Soon, many of our homes will be filled with the delicious smells of Thanksgiving. The turkey or ham will be cooked to perfection, the chestnut stuffing, the candied yams and the pumpkin pie with a scoop of vanilla ice cream will be part of our feast.
For some, it will be a time to reunite with family members from a far and friends seldom seen. It will also be an occasion for time honored traditions and each family has them. In my family getting a piece of the turkey skin before the meal was served was considered a privilege.
This tradition will be lost to my family as my daughter is a vegetarian and I don't think Tofu has skin and even if it did, not an appetizing picture. One tradition that has continued is a practice instituted by my mother where everyone around the table takes a minute or so to say what they are thankful for.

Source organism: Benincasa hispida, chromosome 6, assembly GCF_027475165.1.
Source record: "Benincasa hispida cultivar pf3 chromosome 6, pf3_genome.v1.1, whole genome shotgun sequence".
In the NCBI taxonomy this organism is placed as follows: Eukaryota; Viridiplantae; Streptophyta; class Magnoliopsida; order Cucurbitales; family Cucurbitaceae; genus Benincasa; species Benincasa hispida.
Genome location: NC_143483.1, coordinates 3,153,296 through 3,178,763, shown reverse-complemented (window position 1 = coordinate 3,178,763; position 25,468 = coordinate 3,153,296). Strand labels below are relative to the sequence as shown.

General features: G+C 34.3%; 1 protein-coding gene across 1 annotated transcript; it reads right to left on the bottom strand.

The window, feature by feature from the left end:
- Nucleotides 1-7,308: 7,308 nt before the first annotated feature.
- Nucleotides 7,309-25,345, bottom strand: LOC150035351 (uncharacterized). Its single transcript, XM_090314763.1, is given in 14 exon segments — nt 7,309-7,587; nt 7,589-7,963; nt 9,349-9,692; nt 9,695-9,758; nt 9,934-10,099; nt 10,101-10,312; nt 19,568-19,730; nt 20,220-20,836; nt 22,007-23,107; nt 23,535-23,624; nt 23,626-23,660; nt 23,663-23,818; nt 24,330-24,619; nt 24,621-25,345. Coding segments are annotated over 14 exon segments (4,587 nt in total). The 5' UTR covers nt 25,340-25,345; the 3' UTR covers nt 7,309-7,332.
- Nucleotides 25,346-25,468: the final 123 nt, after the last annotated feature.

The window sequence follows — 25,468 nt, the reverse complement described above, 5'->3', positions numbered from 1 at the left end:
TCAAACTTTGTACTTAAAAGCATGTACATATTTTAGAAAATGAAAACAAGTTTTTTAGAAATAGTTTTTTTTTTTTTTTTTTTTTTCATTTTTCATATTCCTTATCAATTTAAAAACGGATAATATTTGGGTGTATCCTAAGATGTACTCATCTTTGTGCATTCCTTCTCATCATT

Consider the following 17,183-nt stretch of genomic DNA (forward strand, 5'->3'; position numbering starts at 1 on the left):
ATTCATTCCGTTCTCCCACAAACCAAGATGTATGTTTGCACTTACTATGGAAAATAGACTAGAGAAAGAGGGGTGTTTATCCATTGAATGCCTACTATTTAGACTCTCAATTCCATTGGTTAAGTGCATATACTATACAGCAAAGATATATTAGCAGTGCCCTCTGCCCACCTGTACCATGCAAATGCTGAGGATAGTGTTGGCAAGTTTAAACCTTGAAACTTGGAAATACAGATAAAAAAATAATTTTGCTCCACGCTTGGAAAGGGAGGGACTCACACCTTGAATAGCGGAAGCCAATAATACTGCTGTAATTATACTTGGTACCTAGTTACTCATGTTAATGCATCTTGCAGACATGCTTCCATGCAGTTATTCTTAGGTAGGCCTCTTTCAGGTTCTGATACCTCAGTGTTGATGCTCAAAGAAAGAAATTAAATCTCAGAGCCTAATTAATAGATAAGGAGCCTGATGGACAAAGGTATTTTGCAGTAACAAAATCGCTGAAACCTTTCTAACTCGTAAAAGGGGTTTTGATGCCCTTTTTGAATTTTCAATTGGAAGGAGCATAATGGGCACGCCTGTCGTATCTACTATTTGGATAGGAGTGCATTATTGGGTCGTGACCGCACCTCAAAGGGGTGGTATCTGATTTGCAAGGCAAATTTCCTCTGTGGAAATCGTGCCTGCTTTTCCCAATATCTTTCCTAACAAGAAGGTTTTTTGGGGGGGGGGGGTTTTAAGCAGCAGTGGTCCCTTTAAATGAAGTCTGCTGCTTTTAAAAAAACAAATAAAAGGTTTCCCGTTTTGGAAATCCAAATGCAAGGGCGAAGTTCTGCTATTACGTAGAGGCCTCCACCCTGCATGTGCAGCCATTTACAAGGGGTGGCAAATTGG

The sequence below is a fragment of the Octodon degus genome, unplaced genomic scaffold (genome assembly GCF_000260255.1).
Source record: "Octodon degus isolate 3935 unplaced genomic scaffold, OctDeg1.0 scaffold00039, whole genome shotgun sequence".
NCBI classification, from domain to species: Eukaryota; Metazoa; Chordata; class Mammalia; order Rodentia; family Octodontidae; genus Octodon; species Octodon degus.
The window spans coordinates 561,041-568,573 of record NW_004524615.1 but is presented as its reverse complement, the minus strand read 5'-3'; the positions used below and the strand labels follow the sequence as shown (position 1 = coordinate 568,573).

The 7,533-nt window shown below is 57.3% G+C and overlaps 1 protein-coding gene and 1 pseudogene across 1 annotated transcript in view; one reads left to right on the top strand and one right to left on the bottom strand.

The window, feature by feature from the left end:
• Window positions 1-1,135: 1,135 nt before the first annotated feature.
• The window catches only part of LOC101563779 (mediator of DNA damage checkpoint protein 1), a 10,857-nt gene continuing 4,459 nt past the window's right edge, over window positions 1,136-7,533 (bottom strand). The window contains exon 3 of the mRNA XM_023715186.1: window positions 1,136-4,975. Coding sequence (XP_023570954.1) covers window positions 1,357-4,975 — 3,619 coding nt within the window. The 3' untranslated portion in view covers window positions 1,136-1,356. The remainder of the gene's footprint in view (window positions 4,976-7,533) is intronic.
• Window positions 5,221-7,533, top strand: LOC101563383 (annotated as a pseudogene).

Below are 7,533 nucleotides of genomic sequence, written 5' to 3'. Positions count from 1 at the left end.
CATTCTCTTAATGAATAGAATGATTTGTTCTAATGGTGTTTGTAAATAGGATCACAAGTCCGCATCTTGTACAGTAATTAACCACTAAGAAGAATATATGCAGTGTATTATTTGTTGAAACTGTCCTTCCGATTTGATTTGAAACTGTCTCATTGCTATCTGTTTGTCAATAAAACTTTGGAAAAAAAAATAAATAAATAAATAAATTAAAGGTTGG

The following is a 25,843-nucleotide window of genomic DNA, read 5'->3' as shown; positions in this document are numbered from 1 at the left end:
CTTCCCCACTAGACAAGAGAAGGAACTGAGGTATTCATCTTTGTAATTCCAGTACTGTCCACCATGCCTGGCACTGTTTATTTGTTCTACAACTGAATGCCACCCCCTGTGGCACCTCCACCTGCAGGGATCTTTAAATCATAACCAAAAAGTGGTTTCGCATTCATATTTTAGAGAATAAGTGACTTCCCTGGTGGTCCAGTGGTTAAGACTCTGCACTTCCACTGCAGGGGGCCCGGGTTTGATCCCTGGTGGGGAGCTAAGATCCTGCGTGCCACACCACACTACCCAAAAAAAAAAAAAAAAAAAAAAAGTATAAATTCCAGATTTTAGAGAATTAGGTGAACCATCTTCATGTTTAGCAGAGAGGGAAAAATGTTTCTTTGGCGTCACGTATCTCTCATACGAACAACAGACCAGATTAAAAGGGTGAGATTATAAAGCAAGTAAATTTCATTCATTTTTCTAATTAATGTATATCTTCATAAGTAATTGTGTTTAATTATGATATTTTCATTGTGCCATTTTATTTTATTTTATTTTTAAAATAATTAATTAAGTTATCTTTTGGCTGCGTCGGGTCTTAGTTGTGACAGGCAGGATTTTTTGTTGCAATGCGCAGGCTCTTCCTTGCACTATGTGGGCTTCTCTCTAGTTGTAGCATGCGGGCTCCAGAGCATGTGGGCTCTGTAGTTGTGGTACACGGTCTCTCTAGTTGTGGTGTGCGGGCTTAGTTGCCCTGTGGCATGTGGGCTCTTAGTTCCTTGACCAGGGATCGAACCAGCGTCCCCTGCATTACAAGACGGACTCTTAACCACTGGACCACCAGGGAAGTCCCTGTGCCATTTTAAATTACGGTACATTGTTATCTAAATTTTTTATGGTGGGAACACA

When I was very young, my family would have thanksgiving at my aunt's house and there were twenty-five or so people usually in attendance. The adults sat together and all the kids sat together. At the time, I couldn't understand why some of the women seated at the table would shed a tear sometimes when they gave thanks and sometimes it felt like I was in church and not about to eat Thanksgiving dinner. I don't remember the meals so much, but some of the words that were spoken I do remember.
My aunt and mom would always say how important their relationship was with each other and those words were very powerful. Their relationship prevailed until my aunt was nearly 101 and my mom was 90. The women gave thanks that Grandma Scott was in good health or that Aunt Annie had recovered from gall bladder surgery. Aunt Millie would often mention those that had passed away, but were missed including two of her children that were lost during birth.